It doesn’t take much more than a quick Google search of the word differentiation to have countless books, articles, blogs, and websites at your fingertips. If you are like me, you can’t get enough! As educators, we love new ideas, new strategies, and new tips on how to improve our craft. We constantly strive to be more effective, more efficient, and more in tune with our students’ needs. It is true that adopting the philosophy of differentiation has the potential to make you more effective and efficient in meeting the needs of your individual students. However, trying to differentiate without the use of pre-assessments and formative assessments might leave you questioning the power of differentiation.
When Should I Differentiate?
Sometimes when we decide to try something new in our classroom we tell ourselves, “I am going to incorporate this new strategy twice every week!” Or maybe we are told by our building leader, “You need to use this strategy five times this semester!” When considering statements like these, it is important keep in mind that differentiation is not a single strategy. It is a philosophy of teaching where the goal is to be aware and responsive to the needs of each learner. There are many instructional strategies that support differentiation, but sometimes it is hard to know where or when to start. When should you differentiate in your classroom? The simple answer is this: differentiate when your students need differentiation. When students in your room need different learning experiences in order to reach the intended learning outcome, you need to provide different paths to those outcomes. When students in your room have differing levels of prior knowledge and are ready for different levels of rigor, you need to provide different layers to those outcomes. Our goal should not be to differentiate a certain number of times per week. Our goal should be to achieve high levels of learning for all students. This goal can be reached by knowing where our students are in relation to where they need to be (the learning outcome) and then providing what is needed to get each and every student to each and every learning outcome.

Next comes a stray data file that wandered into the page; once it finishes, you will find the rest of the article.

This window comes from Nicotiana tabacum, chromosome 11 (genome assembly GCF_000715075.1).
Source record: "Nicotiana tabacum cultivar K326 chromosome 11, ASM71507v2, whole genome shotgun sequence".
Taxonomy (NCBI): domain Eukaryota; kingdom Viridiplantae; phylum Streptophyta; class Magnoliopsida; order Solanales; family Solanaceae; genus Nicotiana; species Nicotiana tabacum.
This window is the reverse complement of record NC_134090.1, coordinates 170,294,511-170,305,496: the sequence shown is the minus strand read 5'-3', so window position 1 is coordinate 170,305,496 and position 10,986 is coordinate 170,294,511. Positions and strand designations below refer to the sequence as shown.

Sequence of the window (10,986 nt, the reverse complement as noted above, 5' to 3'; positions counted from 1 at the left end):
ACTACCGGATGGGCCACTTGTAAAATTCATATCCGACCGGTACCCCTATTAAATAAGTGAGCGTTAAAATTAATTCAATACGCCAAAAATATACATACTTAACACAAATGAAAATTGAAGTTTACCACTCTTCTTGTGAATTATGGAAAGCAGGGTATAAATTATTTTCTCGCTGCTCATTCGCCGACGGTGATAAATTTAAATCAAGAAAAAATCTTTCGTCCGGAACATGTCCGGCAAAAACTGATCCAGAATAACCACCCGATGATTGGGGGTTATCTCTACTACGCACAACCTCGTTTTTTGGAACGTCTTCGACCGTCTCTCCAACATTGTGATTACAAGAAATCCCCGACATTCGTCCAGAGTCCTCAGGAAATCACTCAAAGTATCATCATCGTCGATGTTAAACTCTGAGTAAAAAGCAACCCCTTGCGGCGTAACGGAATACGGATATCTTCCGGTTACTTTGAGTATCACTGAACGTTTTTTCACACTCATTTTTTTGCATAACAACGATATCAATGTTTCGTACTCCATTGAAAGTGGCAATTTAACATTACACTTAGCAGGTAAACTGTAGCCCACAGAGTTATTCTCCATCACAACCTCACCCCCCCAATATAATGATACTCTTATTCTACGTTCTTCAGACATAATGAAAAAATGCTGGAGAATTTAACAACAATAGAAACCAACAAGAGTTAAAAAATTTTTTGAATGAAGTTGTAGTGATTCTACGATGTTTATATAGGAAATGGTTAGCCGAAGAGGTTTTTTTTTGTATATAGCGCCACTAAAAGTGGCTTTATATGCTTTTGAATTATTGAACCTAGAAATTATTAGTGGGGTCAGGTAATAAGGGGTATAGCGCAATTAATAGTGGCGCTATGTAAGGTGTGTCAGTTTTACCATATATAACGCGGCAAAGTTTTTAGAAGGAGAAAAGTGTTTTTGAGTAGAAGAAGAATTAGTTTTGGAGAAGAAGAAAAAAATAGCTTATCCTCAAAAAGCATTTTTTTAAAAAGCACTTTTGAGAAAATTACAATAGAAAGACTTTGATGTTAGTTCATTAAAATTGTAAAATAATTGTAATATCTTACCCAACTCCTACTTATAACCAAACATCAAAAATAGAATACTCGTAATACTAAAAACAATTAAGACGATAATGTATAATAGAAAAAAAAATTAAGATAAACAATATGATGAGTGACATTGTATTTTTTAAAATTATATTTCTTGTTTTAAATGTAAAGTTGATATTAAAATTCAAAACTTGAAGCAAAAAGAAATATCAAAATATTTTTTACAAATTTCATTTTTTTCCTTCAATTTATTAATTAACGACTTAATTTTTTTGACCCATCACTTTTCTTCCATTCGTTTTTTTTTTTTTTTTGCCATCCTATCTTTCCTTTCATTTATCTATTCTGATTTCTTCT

How Do I Know Where My Students Are?
In order to differentiate in a way that will positively influence student learning, it is critical that you embrace pre-assessments and formative assessments as part of your teaching approach. The only way to know when to differentiate for your students is to find out what content your students already know, what concepts they already understand, and what skills they can already perform. When planning a unit, start by determining the learning outcomes for the unit. Many teachers do this by looking at standards and then writing student-friendly learning targets. Once you have determined the learning outcomes, it is a good idea to go ahead and write the summative test for the unit. The best part about having a summative assessment that matches the desired learning outcomes is that you can often use the summative assessment as the pre-assessment. Give the pre-assessment to the students about two weeks before the start of a unit so you have time to go over the results and plan activities that reflect their needs. When you know where your students are, you can determine when you need to differentiate and when you do not. Once you have determined that differentiation is needed, you can implement one of many strategies. As you move through the unit, remember to utilize formative assessments and continue to reflect on whether or not students’ needs warrant a differentiated instructional approach. ASCD’s website is a great place to start for resources on differentiated instruction.
Whether you are starting your differentiation journey or have been traveling this road for a while, utilizing pre-assessments and formative assessments as part of your responsive teaching practice will help bring to light when differentiation is needed to move your students’ learning forward. Effective assessment practices can help determine where students are so you can better address your students’ individual needs. After all, every student deserves to learn something new every day.
Tricia Kurtt is a 2015 ASCD Emerging Leader who currently serves as a high school instructional coach and gifted education teacher in Norwalk, Iowa. She is a National Board–certified teacher who recently graduated from Iowa State University with a master’s degree in educational leadership. Connect with Kurtt on Twitter @tkurtt77.